Microsoft will be hoping LinkedIn isn't another Nokia bad call
Microsoft announced the biggest tech deal of the year when it agreed to acquire LinkedIn for $26.2bn (€23.2bn).
For all their focus on innovation it's a reminder that big tech firms like to absorb other players.
Sometimes with good reason. Facebook tabled a $3bn bid for instant messaging picture service Snapchat, and the deal might well have complemented the suite of social engagement tools that keep Facebook's vast armies of users on the site long enough to soak up valuable advertising messages.
The bid was rejected though, and Snapchat is now valued at around $18bn.
Microsoft's deal looks likely to succeed.
By connecting widely used software like Microsoft Word and PowerPoint with LinkedIn's network of 433 million professionals, the combination could enable Microsoft to add a suite of sales, marketing and recruiting services to its core business products and potentially challenge cloud software rivals such as Salesforce.com.
That's the plan anyway.
The $196-per-share price tag represented a premium of almost 50pc over LinkedIn's stock market value as of last Friday, but was still well below the social media company's all-time high of $270. Analysts said the price was rich, and Microsoft's stock closed down 2.7pc after it announced the deal.
Still, there was cautious optimism that this could be one of the relatively few tech mega-mergers that works out well. "It's a massive growth play for Microsoft," said Forrester analyst Ted Schadler.
The deal may also help spur further mergers and acquisitions in the tech sector, where a broad correction is bringing down the prices of public and private companies even as a handful of major players sit on large cash piles.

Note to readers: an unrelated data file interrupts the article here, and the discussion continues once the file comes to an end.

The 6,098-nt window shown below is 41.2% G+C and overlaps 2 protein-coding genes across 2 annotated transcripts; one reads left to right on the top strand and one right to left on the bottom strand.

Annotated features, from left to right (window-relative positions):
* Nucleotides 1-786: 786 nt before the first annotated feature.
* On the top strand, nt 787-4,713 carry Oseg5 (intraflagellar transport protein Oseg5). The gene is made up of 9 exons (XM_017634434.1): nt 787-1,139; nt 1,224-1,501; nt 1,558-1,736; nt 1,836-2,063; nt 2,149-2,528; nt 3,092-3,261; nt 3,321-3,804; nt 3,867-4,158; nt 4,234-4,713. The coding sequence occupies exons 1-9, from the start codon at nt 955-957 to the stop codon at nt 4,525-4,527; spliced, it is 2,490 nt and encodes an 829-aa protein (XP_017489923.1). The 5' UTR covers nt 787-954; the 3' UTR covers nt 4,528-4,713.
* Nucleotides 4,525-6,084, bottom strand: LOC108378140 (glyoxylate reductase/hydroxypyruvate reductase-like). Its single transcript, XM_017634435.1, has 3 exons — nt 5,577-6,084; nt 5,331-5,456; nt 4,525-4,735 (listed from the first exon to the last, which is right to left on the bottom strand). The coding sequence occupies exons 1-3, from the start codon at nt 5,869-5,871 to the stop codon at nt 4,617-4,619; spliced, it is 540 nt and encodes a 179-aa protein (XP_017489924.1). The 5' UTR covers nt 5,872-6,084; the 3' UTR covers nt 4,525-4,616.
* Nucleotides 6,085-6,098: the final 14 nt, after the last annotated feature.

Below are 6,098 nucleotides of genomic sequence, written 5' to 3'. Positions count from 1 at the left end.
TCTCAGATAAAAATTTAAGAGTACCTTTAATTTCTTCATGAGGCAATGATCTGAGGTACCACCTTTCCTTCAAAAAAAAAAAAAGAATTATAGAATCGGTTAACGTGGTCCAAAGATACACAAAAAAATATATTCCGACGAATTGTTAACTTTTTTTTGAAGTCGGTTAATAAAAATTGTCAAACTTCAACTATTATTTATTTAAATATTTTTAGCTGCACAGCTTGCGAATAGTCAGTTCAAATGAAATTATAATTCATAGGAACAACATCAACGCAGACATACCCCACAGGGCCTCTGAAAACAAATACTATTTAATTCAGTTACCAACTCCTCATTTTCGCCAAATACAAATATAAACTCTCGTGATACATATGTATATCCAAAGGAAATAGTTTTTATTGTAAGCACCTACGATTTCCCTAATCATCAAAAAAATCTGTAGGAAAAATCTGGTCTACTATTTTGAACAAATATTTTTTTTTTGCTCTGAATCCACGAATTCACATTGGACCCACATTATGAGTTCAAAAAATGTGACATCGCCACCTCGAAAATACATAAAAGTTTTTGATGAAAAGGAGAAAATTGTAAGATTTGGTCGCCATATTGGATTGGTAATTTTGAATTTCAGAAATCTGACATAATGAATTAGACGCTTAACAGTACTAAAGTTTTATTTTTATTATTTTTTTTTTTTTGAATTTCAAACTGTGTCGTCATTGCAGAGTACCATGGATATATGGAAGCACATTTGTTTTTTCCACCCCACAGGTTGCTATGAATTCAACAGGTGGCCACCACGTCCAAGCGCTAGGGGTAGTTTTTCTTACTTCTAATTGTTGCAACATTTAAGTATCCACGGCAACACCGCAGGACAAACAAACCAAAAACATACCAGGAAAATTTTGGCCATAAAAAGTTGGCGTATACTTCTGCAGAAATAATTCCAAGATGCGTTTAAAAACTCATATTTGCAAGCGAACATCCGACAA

For LinkedIn, founded in 2002 and launched the following year by Reid Hoffman, one of Silicon Valley's most visible investors and entrepreneurs, the sale marks the end of a classic startup run: funding from top-tier venture capitalists, a long period of building the company and developing a revenue base, then a big initial public offering, followed by a rollercoaster stock price, and finally an acquisition.
Growth has slowed recently and investors have become far more cautious on the high valuations of many tech companies - both of which likely figured into LinkedIn's decision to sell, analysts said. For Microsoft, the LinkedIn deal is a chance to reverse a terrible track record with acquisitions, including paying $9.4bn for phone maker Nokia in 2014, $1.2bn for business network Yammer in 2012, $8.5bn for video-calling tool Skype in 2011, and $6.3bn for ad business aQuantive in 2007.
In 2012, it wrote down its aQuantive acquisition by $6.2bn, and its cumulative writedowns for Nokia total $8.55bn.
However, the LinkedIn acquisition could help Microsoft play to its strengths in analytics, machine learning and artificial intelligence. LinkedIn and Microsoft both have enormous amounts of data about their customers that can potentially be mined to offer automated suggestions and other features that make business processes quicker and simpler.
Helpfully too, paying for the deal with debt will help reduce Microsoft's tax bill.
Ultimately, LinkedIn is an effort to solidifying Microsoft's focus on the business market, and away from consumer technology. It doesn't need another Nokia. (Reuters)